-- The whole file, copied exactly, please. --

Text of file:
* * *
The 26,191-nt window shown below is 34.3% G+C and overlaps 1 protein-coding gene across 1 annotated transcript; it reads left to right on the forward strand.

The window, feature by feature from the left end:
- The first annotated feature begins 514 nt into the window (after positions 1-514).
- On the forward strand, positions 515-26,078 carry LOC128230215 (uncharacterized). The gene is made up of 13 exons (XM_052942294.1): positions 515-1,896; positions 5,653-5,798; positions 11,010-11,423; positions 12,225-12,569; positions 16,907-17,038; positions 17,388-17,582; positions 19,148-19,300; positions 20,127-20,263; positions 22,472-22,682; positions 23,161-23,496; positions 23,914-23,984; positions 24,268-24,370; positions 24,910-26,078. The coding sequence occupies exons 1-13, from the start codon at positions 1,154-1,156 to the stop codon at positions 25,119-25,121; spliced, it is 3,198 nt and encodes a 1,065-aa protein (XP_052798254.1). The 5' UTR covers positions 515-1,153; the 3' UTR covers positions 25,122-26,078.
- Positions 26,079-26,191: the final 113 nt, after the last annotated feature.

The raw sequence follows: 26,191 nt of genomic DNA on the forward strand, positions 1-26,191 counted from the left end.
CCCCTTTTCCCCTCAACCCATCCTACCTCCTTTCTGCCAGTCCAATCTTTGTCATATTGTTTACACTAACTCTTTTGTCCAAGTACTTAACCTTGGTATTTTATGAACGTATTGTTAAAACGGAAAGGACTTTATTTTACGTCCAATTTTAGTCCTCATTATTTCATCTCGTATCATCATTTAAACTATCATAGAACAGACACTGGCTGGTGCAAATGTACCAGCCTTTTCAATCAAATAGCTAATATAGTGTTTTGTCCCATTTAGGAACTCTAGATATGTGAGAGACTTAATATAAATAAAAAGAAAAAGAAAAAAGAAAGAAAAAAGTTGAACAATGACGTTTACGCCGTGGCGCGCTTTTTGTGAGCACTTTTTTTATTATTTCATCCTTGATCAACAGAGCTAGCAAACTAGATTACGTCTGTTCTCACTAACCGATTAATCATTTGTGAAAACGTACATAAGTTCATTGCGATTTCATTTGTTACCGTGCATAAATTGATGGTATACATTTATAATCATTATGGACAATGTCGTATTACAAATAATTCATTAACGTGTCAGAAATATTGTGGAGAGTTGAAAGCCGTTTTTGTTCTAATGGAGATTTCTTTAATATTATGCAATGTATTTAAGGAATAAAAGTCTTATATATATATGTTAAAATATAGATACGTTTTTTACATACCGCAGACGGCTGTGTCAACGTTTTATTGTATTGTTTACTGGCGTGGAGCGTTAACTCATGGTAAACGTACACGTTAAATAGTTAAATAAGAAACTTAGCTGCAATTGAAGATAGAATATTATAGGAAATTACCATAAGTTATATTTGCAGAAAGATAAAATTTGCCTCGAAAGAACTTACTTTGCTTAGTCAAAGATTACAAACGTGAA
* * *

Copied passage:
The 26,191-nt window shown below is 34.3% G+C and overlaps 1 protein-coding gene across 1 annotated transcript; it reads left to right on the forward strand.

The window, feature by feature from the left end:
- The first annotated feature begins 514 nt into the window (after positions 1-514).
- On the forward strand, positions 515-26,078 carry LOC128230215 (uncharacterized). The gene is made up of 13 exons (XM_052942294.1): positions 515-1,896; positions 5,653-5,798; positions 11,010-11,423; positions 12,225-12,569; positions 16,907-17,038; positions 17,388-17,582; positions 19,148-19,300; positions 20,127-20,263; positions 22,472-22,682; positions 23,161-23,496; positions 23,914-23,984; positions 24,268-24,370; positions 24,910-26,078. The coding sequence occupies exons 1-13, from the start codon at positions 1,154-1,156 to the stop codon at positions 25,119-25,121; spliced, it is 3,198 nt and encodes a 1,065-aa protein (XP_052798254.1). The 5' UTR covers positions 515-1,153; the 3' UTR covers positions 25,122-26,078.
- Positions 26,079-26,191: the final 113 nt, after the last annotated feature.

The raw sequence follows: 26,191 nt of genomic DNA on the forward strand, positions 1-26,191 counted from the left end.
CCCCTTTTCCCCTCAACCCATCCTACCTCCTTTCTGCCAGTCCAATCTTTGTCATATTGTTTACACTAACTCTTTTGTCCAAGTACTTAACCTTGGTATTTTATGAACGTATTGTTAAAACGGAAAGGACTTTATTTTACGTCCAATTTTAGTCCTCATTATTTCATCTCGTATCATCATTTAAACTATCATAGAACAGACACTGGCTGGTGCAAATGTACCAGCCTTTTCAATCAAATAGCTAATATAGTGTTTTGTCCCATTTAGGAACTCTAGATATGTGAGAGACTTAATATAAATAAAAAGAAAAAGAAAAAAGAAAGAAAAAAGTTGAACAATGACGTTTACGCCGTGGCGCGCTTTTTGTGAGCACTTTTTTTATTATTTCATCCTTGATCAACAGAGCTAGCAAACTAGATTACGTCTGTTCTCACTAACCGATTAATCATTTGTGAAAACGTACATAAGTTCATTGCGATTTCATTTGTTACCGTGCATAAATTGATGGTATACATTTATAATCATTATGGACAATGTCGTATTACAAATAATTCATTAACGTGTCAGAAATATTGTGGAGAGTTGAAAGCCGTTTTTGTTCTAATGGAGATTTCTTTAATATTATGCAATGTATTTAAGGAATAAAAGTCTTATATATATATGTTAAAATATAGATACGTTTTTTACATACCGCAGACGGCTGTGTCAACGTTTTATTGTATTGTTTACTGGCGTGGAGCGTTAACTCATGGTAAACGTACACGTTAAATAGTTAAATAAGAAACTTAGCTGCAATTGAAGATAGAATATTATAGGAAATTACCATAAGTTATATTTGCAGAAAGATAAAATTTGCCTCGAAAGAACTTACTTTGCTTAGTCAAAGATTACAAACGTGAA